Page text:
What he was complaining about – without saying so – was my pointing out on RTE radio that Mayo had adopted a strategy of systematic tactical fouling against the Dubs. In light of the allegation of ‘bias’, I watched the game again this week, which only confirms the accuracy of my observations. In the first half, Mayo committed 13 professional fouls. By this, I mean they made no effort to tackle, rather they just grabbed and held the Dublin player, then obstructed the free-kick. In the second half, they repeated this a further 14 times. Of this professional foul count of 27, 21 frees were awarded, the advantage was allowed three times and three instances were missed. No yellow cards were awarded. I simply pointed out that this was a well rehearsed strategy designed to destroy the opposition’s momentum and that Joe McQuillan had not done his job. I did nothing more than use my eyes. No-one, at anytime since, has attempted to contradict the truth of what I said. Instead, Horan, like the people of Mayo, has behaved like the Tyrone woman who slapped me in the face, ignoring the facts and simply howling bias. Later on in his interview this week, he said, “Did (RTE’s bias) impact the game? It’s hard to say.” Talk about not putting your money where your mouth is. He cries bias, but is unable to point out any evidence. Bias does not appear to have played a part in Murphy’s or McFadden’s goals.
The irony is that compared to Donegal in 2011, Mayo were scarcely criticised at all in the media. No one has ever been attacked like Jim McGuinness and his team.
Kevin McStay described their football as “Horrible stuff, you couldn’t watch it.”
“Shite,” said Pat.
Colm called it, “This monstrosity.”
For a while, they became the country’s leper colony. Yet Jim McGuinness never complained. When they had been defeated by Dublin, he said, “As the coach, I need to reflect on what we did wrong and how we can improve.” There was no whinging.
This sort of honesty is the bedrock of success. A year later, the Sam Maguire sits casually in the front of their team bus. When Kerry annihilated the Dubs in 2009, Pat Gilroy faced the RTE cameras, described his team as startled earwigs and said, “We were beaten all over the field. We have no complaints.”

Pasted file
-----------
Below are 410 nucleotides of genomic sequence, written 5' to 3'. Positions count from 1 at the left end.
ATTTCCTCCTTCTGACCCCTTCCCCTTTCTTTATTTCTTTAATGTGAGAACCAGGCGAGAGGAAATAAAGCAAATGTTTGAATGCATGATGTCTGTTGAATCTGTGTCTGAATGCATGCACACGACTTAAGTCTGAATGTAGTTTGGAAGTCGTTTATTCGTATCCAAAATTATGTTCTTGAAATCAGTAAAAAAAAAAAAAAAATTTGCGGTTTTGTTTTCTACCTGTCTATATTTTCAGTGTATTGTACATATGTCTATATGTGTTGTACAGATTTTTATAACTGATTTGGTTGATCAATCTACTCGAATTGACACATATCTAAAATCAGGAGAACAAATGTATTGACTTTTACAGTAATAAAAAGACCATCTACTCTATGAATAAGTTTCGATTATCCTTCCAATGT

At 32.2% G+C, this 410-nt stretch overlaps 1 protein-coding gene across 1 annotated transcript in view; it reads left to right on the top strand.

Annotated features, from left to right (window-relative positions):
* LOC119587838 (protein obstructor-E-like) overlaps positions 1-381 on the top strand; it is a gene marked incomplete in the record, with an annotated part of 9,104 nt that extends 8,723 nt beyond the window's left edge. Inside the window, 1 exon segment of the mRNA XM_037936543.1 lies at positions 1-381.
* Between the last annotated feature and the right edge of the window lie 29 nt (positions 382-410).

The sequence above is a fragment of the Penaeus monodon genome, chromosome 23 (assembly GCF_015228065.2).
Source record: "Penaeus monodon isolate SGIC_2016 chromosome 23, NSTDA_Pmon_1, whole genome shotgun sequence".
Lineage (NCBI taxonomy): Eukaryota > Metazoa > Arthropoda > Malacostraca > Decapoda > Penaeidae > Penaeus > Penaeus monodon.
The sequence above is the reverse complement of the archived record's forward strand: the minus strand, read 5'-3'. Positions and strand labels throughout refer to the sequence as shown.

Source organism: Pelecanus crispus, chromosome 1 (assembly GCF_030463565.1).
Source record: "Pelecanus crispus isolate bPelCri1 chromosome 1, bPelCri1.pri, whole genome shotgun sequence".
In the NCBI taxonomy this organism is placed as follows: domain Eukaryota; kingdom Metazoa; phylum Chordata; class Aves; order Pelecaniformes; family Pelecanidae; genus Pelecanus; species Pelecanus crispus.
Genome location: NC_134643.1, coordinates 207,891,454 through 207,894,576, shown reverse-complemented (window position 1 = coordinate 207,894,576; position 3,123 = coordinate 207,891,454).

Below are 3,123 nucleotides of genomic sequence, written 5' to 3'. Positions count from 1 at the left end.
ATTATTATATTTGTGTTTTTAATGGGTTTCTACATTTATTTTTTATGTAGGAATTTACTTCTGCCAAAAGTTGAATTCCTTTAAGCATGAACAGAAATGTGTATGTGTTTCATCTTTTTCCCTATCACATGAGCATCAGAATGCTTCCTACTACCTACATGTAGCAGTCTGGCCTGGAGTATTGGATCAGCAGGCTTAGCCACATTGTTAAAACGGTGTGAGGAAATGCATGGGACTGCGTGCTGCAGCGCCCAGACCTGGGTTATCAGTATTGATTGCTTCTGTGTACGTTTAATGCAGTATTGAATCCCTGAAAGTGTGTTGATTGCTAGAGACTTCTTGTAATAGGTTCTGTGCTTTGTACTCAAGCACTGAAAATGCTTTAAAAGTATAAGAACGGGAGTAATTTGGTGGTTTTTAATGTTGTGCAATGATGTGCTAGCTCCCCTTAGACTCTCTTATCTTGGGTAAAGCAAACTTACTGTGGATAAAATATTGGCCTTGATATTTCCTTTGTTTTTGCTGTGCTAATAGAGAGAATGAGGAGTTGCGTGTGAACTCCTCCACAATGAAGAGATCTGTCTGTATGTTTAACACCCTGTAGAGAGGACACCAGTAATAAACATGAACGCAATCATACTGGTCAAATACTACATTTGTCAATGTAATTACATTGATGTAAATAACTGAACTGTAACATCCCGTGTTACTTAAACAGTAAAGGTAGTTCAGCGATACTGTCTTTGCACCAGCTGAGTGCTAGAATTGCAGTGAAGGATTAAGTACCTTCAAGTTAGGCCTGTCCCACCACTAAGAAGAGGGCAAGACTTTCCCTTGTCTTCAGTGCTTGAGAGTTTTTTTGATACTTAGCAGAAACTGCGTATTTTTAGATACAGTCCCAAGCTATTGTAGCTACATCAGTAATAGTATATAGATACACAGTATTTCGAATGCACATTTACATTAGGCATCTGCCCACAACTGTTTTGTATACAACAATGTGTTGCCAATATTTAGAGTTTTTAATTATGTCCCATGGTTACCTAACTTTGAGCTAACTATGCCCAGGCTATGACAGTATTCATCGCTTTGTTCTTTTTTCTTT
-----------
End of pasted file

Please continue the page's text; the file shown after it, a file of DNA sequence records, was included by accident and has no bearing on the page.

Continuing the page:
That honesty was the springboard for their all-Ireland triumph a mere two years later against that same Kerry team. On Tuesday night past RTE re-ran the terrific documentary charting the late, great Paidi O’Se’s Westmeath miracle. The week of the Leinster final, he gathered them together and said, “Lads, ignore the outside world. If we let them dictate our thinking then we are in deep, deep trouble.” They bore his warning in mind.
James Horan’s insistence this week that, “We should have won the All-Ireland” is irrational. Once Donegal went seven points up in the first quarter, they withdrew into their defensive formation. Again, when they went six up in the 61st minute with Murphy’s palmed point, they retreated into their own half and soaked up Mayo, who were unable to test either Donegal’s defence or mental resolve.
Mayo have now contested an All-Ireland semi-final and an All-Ireland final in successive years. They have beaten Cork (2011 quarter final) and Dublin (2012 semi-final), both of whom were reigning All-Ireland champions when they met the Westerners. Before this year’s final, Horan, in a most interesting interview, said that, “nowadays the chance and sentiment must be taken out of football. It must instead be analysed very scientifically.” H
e ought to practise what he preaches. If on the other hand he keeps crying, “Down with that sort of thing”, he will blow the opportunity to banish his county’s pain for once and for all.